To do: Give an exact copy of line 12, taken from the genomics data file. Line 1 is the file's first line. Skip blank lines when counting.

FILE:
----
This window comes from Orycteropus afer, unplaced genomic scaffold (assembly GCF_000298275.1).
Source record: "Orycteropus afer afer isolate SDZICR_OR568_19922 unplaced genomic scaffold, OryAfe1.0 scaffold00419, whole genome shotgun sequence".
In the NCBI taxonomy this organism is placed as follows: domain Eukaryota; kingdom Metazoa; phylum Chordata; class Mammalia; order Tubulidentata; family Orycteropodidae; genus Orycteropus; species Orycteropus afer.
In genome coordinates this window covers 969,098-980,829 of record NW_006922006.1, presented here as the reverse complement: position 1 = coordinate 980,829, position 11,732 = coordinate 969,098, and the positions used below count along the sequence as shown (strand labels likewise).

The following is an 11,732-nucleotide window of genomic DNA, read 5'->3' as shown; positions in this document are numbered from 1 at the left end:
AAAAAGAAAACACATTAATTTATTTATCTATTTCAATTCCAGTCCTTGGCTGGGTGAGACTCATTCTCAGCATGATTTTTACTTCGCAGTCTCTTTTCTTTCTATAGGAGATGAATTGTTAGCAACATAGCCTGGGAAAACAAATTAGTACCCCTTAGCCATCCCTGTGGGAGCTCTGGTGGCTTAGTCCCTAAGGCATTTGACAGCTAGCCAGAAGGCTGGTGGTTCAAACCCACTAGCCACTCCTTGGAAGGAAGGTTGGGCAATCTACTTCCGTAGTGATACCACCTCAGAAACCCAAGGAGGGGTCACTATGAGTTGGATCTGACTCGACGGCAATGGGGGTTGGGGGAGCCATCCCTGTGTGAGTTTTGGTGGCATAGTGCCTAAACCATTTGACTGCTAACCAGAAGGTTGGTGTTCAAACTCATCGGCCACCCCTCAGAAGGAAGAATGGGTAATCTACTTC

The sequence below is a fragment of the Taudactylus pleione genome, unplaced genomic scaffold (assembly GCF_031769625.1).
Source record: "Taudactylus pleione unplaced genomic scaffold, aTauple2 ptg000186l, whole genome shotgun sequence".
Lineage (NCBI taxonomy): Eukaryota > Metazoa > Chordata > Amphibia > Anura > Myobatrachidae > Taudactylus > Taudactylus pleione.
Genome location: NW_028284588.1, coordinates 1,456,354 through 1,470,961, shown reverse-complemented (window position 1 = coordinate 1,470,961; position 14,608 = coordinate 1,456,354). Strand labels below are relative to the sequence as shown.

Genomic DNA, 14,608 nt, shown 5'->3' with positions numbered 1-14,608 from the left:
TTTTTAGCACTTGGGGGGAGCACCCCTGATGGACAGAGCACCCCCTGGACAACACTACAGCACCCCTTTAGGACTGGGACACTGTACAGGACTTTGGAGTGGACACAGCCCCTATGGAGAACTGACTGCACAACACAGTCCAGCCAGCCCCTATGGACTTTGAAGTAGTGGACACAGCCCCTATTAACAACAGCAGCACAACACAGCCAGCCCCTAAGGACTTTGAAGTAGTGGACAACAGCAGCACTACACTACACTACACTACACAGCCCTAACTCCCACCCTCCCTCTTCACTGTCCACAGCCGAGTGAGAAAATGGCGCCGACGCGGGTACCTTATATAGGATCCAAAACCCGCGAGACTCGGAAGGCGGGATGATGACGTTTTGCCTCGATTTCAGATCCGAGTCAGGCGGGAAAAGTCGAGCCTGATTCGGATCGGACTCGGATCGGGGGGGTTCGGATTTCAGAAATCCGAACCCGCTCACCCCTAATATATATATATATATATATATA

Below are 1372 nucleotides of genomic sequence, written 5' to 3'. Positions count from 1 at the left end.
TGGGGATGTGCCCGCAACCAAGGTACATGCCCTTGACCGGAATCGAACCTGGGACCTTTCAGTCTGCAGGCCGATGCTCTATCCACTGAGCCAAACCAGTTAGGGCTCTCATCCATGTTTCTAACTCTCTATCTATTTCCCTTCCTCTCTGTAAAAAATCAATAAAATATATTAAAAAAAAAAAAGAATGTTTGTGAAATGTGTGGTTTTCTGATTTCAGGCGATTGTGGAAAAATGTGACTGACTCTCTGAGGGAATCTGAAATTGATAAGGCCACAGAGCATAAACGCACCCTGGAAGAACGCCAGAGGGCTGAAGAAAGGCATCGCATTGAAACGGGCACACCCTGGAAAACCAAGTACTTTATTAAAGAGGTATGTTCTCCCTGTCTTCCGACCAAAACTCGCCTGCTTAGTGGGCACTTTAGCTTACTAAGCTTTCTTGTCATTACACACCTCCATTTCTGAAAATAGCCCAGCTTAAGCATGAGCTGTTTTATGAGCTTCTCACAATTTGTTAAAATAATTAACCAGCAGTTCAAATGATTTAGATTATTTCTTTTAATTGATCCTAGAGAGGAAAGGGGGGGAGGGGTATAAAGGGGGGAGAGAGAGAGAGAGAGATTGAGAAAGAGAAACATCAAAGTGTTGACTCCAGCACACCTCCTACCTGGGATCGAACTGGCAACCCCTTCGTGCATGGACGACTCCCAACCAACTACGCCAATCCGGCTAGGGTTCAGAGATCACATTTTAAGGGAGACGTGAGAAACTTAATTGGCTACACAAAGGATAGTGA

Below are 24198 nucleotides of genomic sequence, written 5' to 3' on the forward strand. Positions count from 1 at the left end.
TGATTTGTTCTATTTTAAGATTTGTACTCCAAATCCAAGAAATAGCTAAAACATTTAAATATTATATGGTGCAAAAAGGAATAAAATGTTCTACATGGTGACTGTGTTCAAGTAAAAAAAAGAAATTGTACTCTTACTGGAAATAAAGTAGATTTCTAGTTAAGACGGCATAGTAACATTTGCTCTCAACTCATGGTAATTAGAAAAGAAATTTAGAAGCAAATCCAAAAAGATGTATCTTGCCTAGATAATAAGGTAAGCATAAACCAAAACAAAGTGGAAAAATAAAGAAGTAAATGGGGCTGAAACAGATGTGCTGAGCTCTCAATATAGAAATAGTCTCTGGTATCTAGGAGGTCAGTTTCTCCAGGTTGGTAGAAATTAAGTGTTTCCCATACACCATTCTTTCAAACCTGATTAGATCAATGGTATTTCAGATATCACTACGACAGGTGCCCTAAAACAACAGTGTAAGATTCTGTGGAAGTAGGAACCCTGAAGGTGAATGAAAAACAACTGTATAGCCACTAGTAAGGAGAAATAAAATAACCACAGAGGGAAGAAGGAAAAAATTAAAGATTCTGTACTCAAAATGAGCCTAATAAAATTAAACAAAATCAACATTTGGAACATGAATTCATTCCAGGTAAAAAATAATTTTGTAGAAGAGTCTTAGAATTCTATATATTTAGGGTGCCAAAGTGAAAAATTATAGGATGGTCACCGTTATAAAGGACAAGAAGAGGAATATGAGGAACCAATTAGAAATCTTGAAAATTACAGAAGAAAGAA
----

TTTTTAGCACTTGGGGGGAGCACCCCTGATGGACAGAGCACCCCCTGGACAACACTACAGCACCCCTTTAGGACTGGGACACTGTACAGGACTTTGGAGTGGACACAGCCCCTATGGAGAACTGACTGCACAACACAGTCCAGCCAGCCCCTATGGACTTTGAAGTAGTGGACACAGCCCCTATTAACAACAGCAGCACAACACAGCCAGCCCCTAAGGACTTTGAAGTAGTGGACAACAGCAGCACTACACTACACTACACTACACAGCCCTAACTCCCACCCTCCCTCTTCACTGTCCACAGCCGAGTGAGAAAATGGCGCCGACGCGGGTACCTTATATAGGATCCAAAACCCGCGAGACTCGGAAGGCGGGATGATGACGTTTTGCCTCGATTTCAGATCCGAGTCAGGCGGGAAAAGTCGAGCCTGATTCGGATCGGACTCGGATCGGGGGGGTTCGGATTTCAGAAATCCGAACCCGCTCACCCCTAATATATATATATATATATATATA